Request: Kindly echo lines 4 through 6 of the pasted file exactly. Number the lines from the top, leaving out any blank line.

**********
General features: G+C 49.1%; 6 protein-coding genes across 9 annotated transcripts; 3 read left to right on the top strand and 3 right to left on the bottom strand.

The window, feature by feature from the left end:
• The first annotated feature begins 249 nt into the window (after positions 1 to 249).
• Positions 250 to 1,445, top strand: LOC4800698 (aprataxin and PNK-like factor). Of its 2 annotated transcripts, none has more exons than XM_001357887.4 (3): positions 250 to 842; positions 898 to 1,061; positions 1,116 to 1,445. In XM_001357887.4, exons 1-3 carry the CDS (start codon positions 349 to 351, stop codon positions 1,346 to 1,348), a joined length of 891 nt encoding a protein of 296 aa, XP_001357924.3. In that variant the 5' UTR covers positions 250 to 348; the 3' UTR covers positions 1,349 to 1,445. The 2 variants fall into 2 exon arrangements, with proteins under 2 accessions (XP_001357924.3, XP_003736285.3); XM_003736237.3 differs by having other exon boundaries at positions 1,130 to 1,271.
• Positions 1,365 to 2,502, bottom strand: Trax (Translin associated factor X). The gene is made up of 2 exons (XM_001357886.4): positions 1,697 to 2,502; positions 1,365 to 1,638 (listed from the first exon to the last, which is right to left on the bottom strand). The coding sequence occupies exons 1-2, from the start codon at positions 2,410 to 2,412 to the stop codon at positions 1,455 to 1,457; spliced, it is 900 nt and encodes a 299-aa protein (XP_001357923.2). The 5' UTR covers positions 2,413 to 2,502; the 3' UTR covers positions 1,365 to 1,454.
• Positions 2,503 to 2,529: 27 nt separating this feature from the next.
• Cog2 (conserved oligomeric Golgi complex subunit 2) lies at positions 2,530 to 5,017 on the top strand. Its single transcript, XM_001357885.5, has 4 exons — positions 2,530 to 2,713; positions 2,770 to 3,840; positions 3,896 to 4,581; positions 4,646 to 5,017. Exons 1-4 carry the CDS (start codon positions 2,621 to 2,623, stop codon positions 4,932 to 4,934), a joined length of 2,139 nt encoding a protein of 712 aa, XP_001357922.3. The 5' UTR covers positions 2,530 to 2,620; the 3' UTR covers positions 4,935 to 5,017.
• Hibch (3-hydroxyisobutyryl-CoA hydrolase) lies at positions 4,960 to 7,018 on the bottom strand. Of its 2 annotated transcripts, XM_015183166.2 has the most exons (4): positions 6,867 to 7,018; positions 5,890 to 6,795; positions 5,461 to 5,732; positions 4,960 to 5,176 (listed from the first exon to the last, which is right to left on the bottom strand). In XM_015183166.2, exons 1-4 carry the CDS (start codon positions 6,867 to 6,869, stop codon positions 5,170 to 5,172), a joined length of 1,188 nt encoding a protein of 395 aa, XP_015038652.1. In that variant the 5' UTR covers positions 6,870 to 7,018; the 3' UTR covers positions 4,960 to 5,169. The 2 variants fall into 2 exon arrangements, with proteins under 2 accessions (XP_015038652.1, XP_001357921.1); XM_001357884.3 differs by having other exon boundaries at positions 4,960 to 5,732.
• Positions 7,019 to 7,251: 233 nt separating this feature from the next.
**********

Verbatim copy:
• Positions 250 to 1,445, top strand: LOC4800698 (aprataxin and PNK-like factor). Of its 2 annotated transcripts, none has more exons than XM_001357887.4 (3): positions 250 to 842; positions 898 to 1,061; positions 1,116 to 1,445. In XM_001357887.4, exons 1-3 carry the CDS (start codon positions 349 to 351, stop codon positions 1,346 to 1,348), a joined length of 891 nt encoding a protein of 296 aa, XP_001357924.3. In that variant the 5' UTR covers positions 250 to 348; the 3' UTR covers positions 1,349 to 1,445. The 2 variants fall into 2 exon arrangements, with proteins under 2 accessions (XP_001357924.3, XP_003736285.3); XM_003736237.3 differs by having other exon boundaries at positions 1,130 to 1,271.
• Positions 1,365 to 2,502, bottom strand: Trax (Translin associated factor X). The gene is made up of 2 exons (XM_001357886.4): positions 1,697 to 2,502; positions 1,365 to 1,638 (listed from the first exon to the last, which is right to left on the bottom strand). The coding sequence occupies exons 1-2, from the start codon at positions 2,410 to 2,412 to the stop codon at positions 1,455 to 1,457; spliced, it is 900 nt and encodes a 299-aa protein (XP_001357923.2). The 5' UTR covers positions 2,413 to 2,502; the 3' UTR covers positions 1,365 to 1,454.
• Positions 2,503 to 2,529: 27 nt separating this feature from the next.